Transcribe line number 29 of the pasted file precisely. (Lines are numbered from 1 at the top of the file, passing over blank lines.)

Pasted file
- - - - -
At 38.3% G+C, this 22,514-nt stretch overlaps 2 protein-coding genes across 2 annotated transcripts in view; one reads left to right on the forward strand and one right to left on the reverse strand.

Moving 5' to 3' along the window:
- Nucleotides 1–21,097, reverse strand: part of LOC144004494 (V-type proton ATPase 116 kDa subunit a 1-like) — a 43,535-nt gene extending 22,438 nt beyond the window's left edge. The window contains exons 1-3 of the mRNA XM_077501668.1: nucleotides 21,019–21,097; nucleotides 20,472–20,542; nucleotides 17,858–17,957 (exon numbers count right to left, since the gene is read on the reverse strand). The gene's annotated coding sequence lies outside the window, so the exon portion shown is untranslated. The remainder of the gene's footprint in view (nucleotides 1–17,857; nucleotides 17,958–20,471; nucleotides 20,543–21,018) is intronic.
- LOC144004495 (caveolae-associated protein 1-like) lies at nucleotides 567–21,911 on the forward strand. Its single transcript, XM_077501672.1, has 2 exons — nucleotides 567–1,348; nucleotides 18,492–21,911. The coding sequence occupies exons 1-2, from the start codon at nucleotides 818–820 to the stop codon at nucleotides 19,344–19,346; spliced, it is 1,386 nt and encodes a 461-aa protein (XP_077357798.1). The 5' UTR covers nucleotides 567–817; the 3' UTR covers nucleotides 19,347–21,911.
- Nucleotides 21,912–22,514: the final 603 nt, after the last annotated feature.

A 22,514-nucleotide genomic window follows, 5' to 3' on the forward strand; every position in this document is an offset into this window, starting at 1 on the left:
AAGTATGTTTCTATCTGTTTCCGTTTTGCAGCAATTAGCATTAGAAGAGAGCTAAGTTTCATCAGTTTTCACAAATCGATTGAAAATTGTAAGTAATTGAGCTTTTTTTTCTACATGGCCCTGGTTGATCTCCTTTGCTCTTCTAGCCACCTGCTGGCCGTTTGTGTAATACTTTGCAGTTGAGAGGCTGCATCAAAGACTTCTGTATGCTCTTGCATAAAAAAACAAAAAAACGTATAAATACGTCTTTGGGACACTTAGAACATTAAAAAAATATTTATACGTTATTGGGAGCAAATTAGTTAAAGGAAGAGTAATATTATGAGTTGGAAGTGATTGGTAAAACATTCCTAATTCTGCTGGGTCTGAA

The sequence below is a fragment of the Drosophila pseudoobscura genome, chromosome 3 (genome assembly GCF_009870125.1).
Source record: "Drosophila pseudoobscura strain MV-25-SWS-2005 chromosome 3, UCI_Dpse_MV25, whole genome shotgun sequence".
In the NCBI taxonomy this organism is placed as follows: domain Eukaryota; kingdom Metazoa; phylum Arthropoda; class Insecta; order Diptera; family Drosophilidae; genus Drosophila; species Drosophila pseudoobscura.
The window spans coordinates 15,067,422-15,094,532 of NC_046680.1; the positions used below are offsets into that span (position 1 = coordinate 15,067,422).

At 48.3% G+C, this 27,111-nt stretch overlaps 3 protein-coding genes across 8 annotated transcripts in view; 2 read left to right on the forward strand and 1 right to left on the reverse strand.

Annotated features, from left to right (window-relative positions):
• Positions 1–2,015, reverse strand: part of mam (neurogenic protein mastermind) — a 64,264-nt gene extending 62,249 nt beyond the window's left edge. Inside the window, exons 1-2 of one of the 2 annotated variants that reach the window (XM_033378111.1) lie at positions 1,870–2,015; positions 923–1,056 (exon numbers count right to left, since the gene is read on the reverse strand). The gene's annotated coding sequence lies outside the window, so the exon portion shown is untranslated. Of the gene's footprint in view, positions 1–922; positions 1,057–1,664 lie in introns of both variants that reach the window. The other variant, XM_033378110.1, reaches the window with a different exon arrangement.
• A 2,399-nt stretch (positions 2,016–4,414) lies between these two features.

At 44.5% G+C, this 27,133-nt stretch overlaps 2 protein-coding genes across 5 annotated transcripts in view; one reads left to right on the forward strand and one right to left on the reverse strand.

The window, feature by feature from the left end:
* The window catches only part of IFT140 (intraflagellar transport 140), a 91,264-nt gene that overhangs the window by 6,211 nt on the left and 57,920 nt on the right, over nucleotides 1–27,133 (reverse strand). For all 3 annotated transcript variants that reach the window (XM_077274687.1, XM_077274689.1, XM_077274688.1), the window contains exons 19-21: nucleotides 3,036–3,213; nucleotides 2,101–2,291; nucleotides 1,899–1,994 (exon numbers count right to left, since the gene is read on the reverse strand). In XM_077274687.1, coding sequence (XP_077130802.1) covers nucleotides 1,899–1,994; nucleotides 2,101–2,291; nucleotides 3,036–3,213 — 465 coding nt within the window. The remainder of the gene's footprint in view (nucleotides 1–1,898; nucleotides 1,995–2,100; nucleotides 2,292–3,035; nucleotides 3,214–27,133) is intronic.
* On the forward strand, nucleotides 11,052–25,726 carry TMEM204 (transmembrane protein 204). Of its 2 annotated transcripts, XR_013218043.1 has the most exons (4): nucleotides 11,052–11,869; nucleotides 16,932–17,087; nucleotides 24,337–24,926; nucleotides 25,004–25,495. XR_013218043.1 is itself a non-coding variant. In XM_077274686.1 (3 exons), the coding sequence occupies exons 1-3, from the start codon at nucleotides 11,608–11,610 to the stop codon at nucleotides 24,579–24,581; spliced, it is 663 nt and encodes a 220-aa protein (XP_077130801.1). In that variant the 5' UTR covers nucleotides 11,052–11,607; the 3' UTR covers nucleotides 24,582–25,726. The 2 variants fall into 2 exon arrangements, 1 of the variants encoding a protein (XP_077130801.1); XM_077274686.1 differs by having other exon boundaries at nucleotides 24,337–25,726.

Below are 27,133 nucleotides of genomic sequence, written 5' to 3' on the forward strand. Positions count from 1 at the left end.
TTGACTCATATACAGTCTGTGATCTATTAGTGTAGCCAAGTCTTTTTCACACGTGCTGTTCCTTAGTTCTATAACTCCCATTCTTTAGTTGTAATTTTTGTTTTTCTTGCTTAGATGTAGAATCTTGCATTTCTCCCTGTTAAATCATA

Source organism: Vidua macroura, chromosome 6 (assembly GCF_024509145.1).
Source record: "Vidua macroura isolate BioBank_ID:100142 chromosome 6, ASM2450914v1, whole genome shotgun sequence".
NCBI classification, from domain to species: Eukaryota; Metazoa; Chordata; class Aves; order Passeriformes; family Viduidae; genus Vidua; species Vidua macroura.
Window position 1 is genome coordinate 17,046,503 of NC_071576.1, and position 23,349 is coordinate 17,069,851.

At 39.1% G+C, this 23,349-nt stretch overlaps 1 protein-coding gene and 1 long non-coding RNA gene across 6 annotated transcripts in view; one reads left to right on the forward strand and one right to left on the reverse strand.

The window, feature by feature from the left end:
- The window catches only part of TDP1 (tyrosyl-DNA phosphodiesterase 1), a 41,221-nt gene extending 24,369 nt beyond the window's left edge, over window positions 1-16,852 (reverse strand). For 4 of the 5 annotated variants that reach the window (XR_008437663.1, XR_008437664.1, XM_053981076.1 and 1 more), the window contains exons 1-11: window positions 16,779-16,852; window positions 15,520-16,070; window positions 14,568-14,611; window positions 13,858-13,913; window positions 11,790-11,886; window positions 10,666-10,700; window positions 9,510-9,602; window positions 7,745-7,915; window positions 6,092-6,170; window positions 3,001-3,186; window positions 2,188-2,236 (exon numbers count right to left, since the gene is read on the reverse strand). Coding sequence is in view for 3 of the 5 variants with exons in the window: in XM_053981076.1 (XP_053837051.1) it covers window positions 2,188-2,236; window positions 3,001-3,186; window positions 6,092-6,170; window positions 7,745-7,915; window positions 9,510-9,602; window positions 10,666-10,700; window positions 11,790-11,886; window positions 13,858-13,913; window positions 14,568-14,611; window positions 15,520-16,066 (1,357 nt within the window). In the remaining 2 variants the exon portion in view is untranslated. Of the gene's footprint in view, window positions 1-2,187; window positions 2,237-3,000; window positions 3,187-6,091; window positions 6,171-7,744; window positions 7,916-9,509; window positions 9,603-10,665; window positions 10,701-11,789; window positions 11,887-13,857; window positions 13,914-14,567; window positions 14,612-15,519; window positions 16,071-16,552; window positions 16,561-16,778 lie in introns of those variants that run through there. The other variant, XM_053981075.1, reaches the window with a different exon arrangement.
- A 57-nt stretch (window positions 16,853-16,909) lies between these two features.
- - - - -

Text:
- A 57-nt stretch (window positions 16,853-16,909) lies between these two features.